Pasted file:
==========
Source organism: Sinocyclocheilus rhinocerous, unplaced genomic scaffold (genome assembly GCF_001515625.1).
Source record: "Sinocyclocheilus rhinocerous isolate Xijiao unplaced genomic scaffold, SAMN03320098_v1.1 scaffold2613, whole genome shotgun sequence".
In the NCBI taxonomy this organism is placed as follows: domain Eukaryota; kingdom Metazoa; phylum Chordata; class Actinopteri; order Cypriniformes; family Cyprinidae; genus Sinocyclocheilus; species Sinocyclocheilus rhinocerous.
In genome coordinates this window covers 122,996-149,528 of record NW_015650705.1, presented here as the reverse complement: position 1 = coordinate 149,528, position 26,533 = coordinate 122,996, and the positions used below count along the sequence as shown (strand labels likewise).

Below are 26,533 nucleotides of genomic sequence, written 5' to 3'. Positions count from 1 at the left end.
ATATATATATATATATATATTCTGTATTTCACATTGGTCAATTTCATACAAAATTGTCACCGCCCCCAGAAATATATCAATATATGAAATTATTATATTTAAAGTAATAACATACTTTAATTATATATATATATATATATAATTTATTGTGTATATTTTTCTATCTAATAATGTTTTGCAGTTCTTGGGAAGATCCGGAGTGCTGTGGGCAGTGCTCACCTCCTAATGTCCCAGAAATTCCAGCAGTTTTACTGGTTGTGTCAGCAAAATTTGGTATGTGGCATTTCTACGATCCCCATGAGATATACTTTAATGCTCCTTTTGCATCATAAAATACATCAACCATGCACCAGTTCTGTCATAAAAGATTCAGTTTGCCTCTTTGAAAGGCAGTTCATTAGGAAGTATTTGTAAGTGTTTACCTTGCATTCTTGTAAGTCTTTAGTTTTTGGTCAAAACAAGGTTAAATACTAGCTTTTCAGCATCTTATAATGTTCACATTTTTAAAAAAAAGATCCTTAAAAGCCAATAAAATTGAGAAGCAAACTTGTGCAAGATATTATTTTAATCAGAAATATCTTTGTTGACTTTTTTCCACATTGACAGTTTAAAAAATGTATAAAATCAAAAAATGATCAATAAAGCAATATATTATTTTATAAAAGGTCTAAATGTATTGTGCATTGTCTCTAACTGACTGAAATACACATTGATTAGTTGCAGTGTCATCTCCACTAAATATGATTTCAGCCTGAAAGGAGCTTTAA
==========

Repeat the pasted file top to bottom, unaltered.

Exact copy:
Source organism: Sinocyclocheilus rhinocerous, unplaced genomic scaffold (genome assembly GCF_001515625.1).
Source record: "Sinocyclocheilus rhinocerous isolate Xijiao unplaced genomic scaffold, SAMN03320098_v1.1 scaffold2613, whole genome shotgun sequence".
In the NCBI taxonomy this organism is placed as follows: domain Eukaryota; kingdom Metazoa; phylum Chordata; class Actinopteri; order Cypriniformes; family Cyprinidae; genus Sinocyclocheilus; species Sinocyclocheilus rhinocerous.
In genome coordinates this window covers 122,996-149,528 of record NW_015650705.1, presented here as the reverse complement: position 1 = coordinate 149,528, position 26,533 = coordinate 122,996, and the positions used below count along the sequence as shown (strand labels likewise).

Below are 26,533 nucleotides of genomic sequence, written 5' to 3'. Positions count from 1 at the left end.
ATATATATATATATATATATTCTGTATTTCACATTGGTCAATTTCATACAAAATTGTCACCGCCCCCAGAAATATATCAATATATGAAATTATTATATTTAAAGTAATAACATACTTTAATTATATATATATATATATATAATTTATTGTGTATATTTTTCTATCTAATAATGTTTTGCAGTTCTTGGGAAGATCCGGAGTGCTGTGGGCAGTGCTCACCTCCTAATGTCCCAGAAATTCCAGCAGTTTTACTGGTTGTGTCAGCAAAATTTGGTATGTGGCATTTCTACGATCCCCATGAGATATACTTTAATGCTCCTTTTGCATCATAAAATACATCAACCATGCACCAGTTCTGTCATAAAAGATTCAGTTTGCCTCTTTGAAAGGCAGTTCATTAGGAAGTATTTGTAAGTGTTTACCTTGCATTCTTGTAAGTCTTTAGTTTTTGGTCAAAACAAGGTTAAATACTAGCTTTTCAGCATCTTATAATGTTCACATTTTTAAAAAAAAGATCCTTAAAAGCCAATAAAATTGAGAAGCAAACTTGTGCAAGATATTATTTTAATCAGAAATATCTTTGTTGACTTTTTTCCACATTGACAGTTTAAAAAATGTATAAAATCAAAAAATGATCAATAAAGCAATATATTATTTTATAAAAGGTCTAAATGTATTGTGCATTGTCTCTAACTGACTGAAATACACATTGATTAGTTGCAGTGTCATCTCCACTAAATATGATTTCAGCCTGAAAGGAGCTTTAA